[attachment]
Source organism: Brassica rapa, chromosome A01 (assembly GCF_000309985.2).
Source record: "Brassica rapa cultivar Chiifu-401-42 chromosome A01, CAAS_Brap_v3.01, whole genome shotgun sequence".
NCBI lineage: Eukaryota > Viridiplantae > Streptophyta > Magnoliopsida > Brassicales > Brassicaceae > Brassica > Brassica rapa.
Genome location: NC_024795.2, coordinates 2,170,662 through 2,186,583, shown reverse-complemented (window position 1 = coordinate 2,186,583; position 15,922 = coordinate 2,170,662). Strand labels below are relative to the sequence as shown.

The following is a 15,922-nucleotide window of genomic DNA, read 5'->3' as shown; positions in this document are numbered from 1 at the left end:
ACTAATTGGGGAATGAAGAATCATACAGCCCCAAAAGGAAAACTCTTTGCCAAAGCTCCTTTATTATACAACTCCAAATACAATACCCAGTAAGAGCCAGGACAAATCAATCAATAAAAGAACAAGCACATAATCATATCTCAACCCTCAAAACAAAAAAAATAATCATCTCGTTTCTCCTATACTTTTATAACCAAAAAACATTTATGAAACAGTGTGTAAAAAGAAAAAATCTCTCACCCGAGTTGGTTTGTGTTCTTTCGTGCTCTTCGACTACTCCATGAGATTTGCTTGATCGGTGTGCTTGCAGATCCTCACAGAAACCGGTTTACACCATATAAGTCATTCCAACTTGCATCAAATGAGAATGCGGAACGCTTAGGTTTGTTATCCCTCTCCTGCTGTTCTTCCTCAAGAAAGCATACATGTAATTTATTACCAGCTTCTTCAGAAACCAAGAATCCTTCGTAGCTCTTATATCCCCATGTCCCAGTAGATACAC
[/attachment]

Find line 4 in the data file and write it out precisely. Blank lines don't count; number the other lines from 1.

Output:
Genome location: NC_024795.2, coordinates 2,170,662 through 2,186,583, shown reverse-complemented (window position 1 = coordinate 2,186,583; position 15,922 = coordinate 2,170,662). Strand labels below are relative to the sequence as shown.